Risky Trees in Safe Waters?

Hydraulically-vulnerable trees survive on deep-water access during droughts in a tropical forest

Relationship between model estimated effective rooting depths (± 1SD) and deuterium concentration (± 1SE) in tree sap for six species. More negative deuterium values indicate deeper water source.

[Reprinted under a Creative Commons Attribution 4.0 International License (CC BY 4.0) from Chitra-Tarak, R., et al. “Hydraulically-Vulnerable Trees Survive on Deep-Water Access during Droughts in a Tropical Forest.” New Phytologist 231(5), 1798–1813 (2021). [DOI: 10.1111/nph.17464] https://creativecommons.org/licenses/by/4.0/]

The Science

In a rainforest of Barro Colorado Island, Panama, scientists from Los Alamos National Laboratory and other institutions as part of the Next Generation Ecosystem Experiment (NGEE)-Tropics developed and tested the first inverse model of trees’ rooting depths that is integrated with plant physiology. Deep-rooted tree species had water transport systems that were likely to fail when water stressed. However, across a variety of drought conditions, deep-rooted species were less dehydrated and survived better than shallow-rooted tree species, especially among evergreen trees. This emphasizes the need to incorporate drought exposure risk in evaluating tree drought resilience.

The Impact

Rooting depths are a critical unknown for modeling forest response to droughts, which are projected to intensify. Due to challenges in measuring rooting or water-sourcing depths, researchers have relied on above-ground traits to assess the likelihood of drought-induced tree mortality. The models developed through this research will allow wider integration of rooting depths and drought exposure in drought resilience studies.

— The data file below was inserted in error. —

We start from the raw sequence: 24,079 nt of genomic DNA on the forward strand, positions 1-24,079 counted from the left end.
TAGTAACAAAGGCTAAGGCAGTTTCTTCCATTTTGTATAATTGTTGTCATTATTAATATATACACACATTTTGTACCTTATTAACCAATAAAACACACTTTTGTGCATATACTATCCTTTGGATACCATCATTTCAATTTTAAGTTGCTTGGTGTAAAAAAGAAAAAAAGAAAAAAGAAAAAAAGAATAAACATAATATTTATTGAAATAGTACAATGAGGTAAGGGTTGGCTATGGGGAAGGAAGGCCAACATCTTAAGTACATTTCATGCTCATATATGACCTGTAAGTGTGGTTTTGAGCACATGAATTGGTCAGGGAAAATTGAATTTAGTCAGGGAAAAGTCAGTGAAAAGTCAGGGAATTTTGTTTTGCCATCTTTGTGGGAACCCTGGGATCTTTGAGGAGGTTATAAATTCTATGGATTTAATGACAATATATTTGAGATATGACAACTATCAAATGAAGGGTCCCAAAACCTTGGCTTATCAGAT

Deep-water access is arguably the most effective, but under-studied, mechanism that trees employ to survive during drought. Functional traits such as the degree of vulnerability of trees’ water-conduits to blockage due to air-entry (embolism) can predict mortality risk at given levels of dehydration, but deep-water access may delay tree dehydration. Here, scientists tested the role of deep-water access in enabling survival within a diverse tropical forest community in Panama using a novel data-model approach.

Scientists inversely estimated the effective rooting depth (ERD, as the average depth of water extraction), for 29 canopy species by linking diameter growth dynamics (1990–2015) to vapor pressure deficit, water potentials in the whole-soil column, and leaf hydraulic vulnerability curves. They validated ERD estimates against existing isotopic data of potential water-access depths.

Across species, deeper ERD was associated with higher maximum stem hydraulic conductivity, greater vulnerability to xylem embolism, narrower safety margins, and lower mortality rates during extreme droughts over 35 years (1981–2015) among evergreen species. Species exposure to water stress declined with deeper ERD indicating that trees compensate for water stress-related mortality risk through deep-water access.

The role of deep-water access in mitigating mortality of hydraulically-vulnerable trees has important implications for our predictive understanding of forest dynamics under current and future climates.

Principal Investigator

Rutuja Chitra-Tarak
Los Alamos National Lab
[email protected]

Program Manager

Brian Benscoter
U.S. Department of Energy, Biological and Environmental Research (SC-33)
Environmental System Science
[email protected]


This research was supported as part of the Next Generation Ecosystem Experiments-Tropics (NGEE-Tropics), funded by the Office of Biological and Environmental Research in the U.S. Department of Energy’s (DOE) Office of Science. Funding from the following sources also supported this research: the U.S. National Science Foundation, the U.S. Department of Agriculture, and the Institute of Research for Development (IRD) France.


Chitra-Tarak, R., et al. "Hydraulically-Vulnerable Trees Survive on Deep-Water Access during Droughts in a Tropical Forest." New Phytologist 231 (5), 1798–1813  (2021). https://doi.org/10.1111/nph.17464.